“Homosexual conduct” is still a crime in Texas — and at least three other states — eight years after the U.S. Supreme Court decision, Lawrence v. Texas, which struck down the state’s sodomy law, and invalidated similar laws across the country.
Although the so-called sodomy laws cannot be enforced legally, civil rights advocates say they should be removed from the books because they create a climate favorable to discrimination, harassment, bullying, and hate crimes.
In Texas, State Rep. Jessica Farrar (D-Houston) has sponsored legislation to repeal the state’s sodomy law, which has been unenforceable since the 2003 Supreme Court decision. Her colleague, Rep. Garnet Coleman (D-Houston) has introduced an identical bill.
“There is archaic language in our code that is used against our citizens today,” said Farrar.
“By leaving it on the books, you create the potential for abuse,” said Jim Harrington, director of the Texas Civil Rights Project , which is representing two gay men who were kicked out of an El Paso restaurant in 2009 for kissing in public.
In 2003, the U.S. Supreme Court ruled that Texas could not stop people of the same sex from engaging in sexual activity. Today, the Texas Penal Code still states that it is a Class C misdemeanor to engage in “deviate sexual intercourse with another individual of the same sex” — just after a line explaining that the law is unconstitutional.
Gay rights legislation is a tough sell for Texas lawmakers. In 2005, voters overwhelmingly approved a constitutional amendment banning same-sex marriage.
Rep. Wayne Christian (R-Center), said he would be hesitant to change the law, because it “better reflects the views of a lot of citizens” as it is. Republicans hold 101 of the 150 seats in the Texas House, a super-majority that allows them to easily control legislation.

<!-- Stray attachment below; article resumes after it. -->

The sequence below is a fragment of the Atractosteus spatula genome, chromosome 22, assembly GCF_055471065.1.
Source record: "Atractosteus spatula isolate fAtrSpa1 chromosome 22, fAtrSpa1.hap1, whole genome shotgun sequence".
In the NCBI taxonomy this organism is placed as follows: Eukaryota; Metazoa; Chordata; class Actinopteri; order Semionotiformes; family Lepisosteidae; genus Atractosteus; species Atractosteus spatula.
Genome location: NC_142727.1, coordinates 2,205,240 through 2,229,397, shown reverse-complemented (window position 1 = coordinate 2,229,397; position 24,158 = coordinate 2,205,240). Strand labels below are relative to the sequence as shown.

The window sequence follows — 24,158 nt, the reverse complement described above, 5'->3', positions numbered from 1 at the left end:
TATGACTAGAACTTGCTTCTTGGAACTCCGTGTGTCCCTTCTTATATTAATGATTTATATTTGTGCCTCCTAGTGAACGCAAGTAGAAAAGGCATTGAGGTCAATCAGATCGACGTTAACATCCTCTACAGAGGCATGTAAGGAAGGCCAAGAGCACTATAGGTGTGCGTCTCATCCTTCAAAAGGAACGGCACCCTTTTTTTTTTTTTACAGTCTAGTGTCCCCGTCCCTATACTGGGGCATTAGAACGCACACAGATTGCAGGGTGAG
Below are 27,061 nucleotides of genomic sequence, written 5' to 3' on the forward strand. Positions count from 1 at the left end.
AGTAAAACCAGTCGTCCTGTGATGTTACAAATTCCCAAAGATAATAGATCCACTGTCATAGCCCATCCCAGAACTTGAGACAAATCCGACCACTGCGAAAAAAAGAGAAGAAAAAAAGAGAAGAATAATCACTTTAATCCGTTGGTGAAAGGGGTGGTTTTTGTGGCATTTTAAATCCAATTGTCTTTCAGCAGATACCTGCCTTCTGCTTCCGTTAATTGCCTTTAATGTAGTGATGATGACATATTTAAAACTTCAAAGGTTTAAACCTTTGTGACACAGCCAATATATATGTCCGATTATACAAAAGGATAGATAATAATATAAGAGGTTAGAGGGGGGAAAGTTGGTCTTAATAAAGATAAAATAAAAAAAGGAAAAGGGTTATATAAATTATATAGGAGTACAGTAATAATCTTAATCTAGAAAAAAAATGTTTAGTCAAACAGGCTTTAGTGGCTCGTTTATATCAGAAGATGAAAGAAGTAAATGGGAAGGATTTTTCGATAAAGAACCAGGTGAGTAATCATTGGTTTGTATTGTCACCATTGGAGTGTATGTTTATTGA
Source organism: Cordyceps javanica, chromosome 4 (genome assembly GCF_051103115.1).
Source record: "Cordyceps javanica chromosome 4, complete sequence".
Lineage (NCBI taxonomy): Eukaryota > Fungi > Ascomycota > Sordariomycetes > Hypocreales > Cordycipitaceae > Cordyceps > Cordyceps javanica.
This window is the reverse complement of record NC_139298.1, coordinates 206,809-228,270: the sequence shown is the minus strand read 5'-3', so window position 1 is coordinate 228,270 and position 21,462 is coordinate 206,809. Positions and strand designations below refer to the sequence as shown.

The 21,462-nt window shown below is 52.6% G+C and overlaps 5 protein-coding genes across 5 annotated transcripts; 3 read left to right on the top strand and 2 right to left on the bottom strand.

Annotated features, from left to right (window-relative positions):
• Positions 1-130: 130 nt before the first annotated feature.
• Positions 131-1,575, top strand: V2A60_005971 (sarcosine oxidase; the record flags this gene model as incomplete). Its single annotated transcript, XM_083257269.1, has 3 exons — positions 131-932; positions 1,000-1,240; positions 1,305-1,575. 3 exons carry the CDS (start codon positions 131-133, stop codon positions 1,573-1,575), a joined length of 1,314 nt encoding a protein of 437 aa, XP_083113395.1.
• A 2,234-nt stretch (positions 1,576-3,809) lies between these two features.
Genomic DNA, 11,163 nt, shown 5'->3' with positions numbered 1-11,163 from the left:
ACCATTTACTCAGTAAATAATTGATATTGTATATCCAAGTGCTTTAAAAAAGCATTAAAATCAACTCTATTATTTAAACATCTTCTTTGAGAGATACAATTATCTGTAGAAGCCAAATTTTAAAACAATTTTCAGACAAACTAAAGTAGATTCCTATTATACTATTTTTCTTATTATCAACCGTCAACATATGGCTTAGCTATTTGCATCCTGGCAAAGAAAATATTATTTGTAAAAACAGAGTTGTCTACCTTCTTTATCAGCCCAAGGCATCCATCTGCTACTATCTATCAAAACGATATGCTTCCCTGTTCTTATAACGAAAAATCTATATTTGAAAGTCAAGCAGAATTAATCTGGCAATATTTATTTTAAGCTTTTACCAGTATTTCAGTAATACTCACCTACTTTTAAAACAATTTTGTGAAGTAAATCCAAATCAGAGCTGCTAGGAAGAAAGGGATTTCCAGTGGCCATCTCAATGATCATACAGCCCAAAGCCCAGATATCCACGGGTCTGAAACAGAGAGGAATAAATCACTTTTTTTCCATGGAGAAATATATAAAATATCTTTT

In Kansas, the House Judiciary Committee was considering legislation last week designed to cleanup the state’s criminal code, when the panel’s top Republican and Democrat removed a provision that would have repealed the law that criminalizes gay sex.
Thomas Witt, state chairman of the Kansas Equity Coalition, said the decision by Rep. Lance Kinzer (R-Olathe), and Rep. Jan Pauls (D-Hutchinson), to remove a provision repealing the law from a cleanup bill sent a harsh message to homosexual couples living in Kansas.
He said House leadership should remove Kinzer as chairman of the House Judiciary Committee and oust Pauls from her position as ranking Democrat on the panel. […]
“Representative Pauls’ endorsement of an unconstitutional statute that’s used to threaten and discriminate against law-abiding Kansas citizens is an outrage,” Witt said.
“Jan Pauls was trusted to be a judge before becoming a state representative and should know better than to support unconstitutional laws,” said Jon Powell, chair of the Hutchinson chapter of the Kansas Equality Coalition
Both lawmakers said the repeal seemed unnecessary since the law wasn’t being enforced.
And as we reported earlier, a Montana legislative committee on March 18 killed a bill that would have decriminalized homosexual sex. The bill would have removed language from Montana Code which defines “deviate” sexual relations as sexual contact or sexual intercourse between two persons of the same sex.
This bill would remove the outdated language in our criminal code that makes homosexual acts a felony. This law has already been ruled unconstitutional by the Montana Supreme Court and similar laws have been ruled unconstitutional by the U.S. Supreme Court.
By all rational accounts, this bill should have been easy, since it only cleans up our criminal code to fit the current law. Unfortunately, all but one of the Republicans on this committee allowed their personal biases to overrule their respect for the rule of law and they voted to kill this bill.
The Montana Supreme Court struck down that state’s sodomy law in 1997, six years before the U.S. Supreme Court ruling.
The state of Oklahoma also has not yet repealed it’s homosexual conduct laws, and the state legislature has taken no action since the 2003 Supreme Court decision to remove the law from its criminal code.